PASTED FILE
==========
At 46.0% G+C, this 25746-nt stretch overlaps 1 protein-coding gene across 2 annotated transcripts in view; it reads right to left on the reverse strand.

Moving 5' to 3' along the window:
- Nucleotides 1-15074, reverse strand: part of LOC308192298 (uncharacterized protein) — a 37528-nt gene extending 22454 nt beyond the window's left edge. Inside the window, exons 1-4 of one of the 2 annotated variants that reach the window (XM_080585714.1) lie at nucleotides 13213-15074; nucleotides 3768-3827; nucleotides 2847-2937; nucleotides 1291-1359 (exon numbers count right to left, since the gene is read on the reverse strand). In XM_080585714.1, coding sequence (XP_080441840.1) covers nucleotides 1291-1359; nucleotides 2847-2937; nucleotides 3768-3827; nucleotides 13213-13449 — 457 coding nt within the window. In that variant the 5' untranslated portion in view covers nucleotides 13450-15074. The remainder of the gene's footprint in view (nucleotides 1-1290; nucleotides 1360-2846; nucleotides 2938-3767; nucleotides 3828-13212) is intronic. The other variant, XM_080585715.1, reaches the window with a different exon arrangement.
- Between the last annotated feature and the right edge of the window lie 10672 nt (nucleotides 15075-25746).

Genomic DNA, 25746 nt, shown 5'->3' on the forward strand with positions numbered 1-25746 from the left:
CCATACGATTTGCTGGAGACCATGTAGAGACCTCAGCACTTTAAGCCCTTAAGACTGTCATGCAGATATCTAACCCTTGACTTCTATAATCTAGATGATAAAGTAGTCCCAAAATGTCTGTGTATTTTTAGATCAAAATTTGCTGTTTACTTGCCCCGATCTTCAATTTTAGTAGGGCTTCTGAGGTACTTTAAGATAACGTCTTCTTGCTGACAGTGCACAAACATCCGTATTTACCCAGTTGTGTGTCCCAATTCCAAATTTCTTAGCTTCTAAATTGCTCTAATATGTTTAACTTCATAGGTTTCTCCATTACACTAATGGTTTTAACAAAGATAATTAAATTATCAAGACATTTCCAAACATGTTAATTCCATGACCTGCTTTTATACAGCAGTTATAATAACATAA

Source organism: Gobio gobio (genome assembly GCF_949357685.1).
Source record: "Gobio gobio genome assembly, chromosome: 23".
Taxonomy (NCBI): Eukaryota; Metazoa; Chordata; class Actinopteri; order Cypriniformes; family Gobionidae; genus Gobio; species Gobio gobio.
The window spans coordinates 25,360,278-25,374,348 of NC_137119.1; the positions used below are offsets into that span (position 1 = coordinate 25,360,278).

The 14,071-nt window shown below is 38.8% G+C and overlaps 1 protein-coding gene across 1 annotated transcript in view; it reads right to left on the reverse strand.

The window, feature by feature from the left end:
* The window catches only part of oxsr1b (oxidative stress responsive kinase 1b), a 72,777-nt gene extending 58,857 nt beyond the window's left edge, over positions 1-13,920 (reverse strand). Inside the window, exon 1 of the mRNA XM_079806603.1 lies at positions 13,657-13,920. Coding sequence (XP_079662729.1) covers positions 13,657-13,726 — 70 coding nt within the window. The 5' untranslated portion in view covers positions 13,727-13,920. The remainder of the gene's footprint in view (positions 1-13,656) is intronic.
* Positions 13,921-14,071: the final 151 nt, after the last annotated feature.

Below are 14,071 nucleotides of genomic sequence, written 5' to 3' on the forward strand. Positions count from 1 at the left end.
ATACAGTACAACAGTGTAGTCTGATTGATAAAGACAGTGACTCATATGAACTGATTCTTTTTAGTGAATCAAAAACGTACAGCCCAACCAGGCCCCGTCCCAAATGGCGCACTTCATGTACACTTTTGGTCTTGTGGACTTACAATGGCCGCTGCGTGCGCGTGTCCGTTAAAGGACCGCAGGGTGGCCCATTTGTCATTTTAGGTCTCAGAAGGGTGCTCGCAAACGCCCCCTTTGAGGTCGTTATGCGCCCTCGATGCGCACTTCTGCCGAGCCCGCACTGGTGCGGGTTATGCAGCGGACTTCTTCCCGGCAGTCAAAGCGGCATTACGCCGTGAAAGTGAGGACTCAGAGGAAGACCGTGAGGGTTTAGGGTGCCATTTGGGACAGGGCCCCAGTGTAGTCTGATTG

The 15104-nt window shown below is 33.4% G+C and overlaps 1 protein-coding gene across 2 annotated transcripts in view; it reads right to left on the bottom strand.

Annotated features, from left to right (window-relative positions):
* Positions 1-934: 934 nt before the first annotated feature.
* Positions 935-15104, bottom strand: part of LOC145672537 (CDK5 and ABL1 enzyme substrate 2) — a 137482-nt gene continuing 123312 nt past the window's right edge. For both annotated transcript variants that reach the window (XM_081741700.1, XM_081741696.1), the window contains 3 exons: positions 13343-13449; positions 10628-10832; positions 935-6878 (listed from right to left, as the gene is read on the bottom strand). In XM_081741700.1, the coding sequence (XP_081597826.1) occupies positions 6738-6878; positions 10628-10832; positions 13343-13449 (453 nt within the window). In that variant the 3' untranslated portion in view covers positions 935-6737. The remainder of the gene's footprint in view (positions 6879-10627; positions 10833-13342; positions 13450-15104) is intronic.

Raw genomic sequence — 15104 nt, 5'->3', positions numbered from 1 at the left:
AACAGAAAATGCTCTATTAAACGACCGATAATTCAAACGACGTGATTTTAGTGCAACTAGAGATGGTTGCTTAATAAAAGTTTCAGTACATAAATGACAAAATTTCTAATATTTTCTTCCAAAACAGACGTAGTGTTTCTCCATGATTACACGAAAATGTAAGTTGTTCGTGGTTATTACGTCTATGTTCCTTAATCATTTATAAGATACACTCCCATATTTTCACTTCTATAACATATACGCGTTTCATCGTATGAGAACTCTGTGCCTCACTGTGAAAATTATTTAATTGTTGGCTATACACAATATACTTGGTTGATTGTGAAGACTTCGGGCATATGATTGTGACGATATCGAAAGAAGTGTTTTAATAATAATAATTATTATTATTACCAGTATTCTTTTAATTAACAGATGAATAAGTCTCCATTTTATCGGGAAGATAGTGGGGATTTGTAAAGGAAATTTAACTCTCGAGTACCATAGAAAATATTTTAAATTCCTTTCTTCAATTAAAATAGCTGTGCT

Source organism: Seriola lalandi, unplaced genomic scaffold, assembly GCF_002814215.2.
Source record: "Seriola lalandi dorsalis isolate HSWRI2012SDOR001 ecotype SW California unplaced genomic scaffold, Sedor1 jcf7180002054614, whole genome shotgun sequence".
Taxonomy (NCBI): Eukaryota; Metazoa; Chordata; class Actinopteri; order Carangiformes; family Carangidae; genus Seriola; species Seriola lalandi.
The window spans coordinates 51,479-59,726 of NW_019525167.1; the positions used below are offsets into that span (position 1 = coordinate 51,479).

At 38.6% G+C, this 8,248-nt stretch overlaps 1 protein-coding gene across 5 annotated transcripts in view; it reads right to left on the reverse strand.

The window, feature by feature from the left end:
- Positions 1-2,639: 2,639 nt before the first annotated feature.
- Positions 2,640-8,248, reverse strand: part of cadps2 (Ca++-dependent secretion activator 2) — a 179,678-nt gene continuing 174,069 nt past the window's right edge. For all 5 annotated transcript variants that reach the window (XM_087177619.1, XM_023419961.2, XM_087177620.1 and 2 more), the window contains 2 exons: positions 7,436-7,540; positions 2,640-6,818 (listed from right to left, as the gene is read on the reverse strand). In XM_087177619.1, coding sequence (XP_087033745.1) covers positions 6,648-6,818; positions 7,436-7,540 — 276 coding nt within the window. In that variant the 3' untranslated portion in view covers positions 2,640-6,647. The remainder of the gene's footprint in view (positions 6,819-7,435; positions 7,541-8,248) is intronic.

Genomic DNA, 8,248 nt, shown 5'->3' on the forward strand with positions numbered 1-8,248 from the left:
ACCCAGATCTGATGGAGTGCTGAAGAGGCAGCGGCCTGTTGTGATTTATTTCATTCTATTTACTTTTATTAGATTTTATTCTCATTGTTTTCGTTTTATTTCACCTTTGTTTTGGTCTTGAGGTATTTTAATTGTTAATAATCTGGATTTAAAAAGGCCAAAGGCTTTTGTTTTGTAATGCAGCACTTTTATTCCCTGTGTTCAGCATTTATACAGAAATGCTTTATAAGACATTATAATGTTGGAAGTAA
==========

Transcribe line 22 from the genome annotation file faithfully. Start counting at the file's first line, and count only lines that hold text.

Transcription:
AACAGAAAATGCTCTATTAAACGACCGATAATTCAAACGACGTGATTTTAGTGCAACTAGAGATGGTTGCTTAATAAAAGTTTCAGTACATAAATGACAAAATTTCTAATATTTTCTTCCAAAACAGACGTAGTGTTTCTCCATGATTACACGAAAATGTAAGTTGTTCGTGGTTATTACGTCTATGTTCCTTAATCATTTATAAGATACACTCCCATATTTTCACTTCTATAACATATACGCGTTTCATCGTATGAGAACTCTGTGCCTCACTGTGAAAATTATTTAATTGTTGGCTATACACAATATACTTGGTTGATTGTGAAGACTTCGGGCATATGATTGTGACGATATCGAAAGAAGTGTTTTAATAATAATAATTATTATTATTACCAGTATTCTTTTAATTAACAGATGAATAAGTCTCCATTTTATCGGGAAGATAGTGGGGATTTGTAAAGGAAATTTAACTCTCGAGTACCATAGAAAATATTTTAAATTCCTTTCTTCAATTAAAATAGCTGTGCT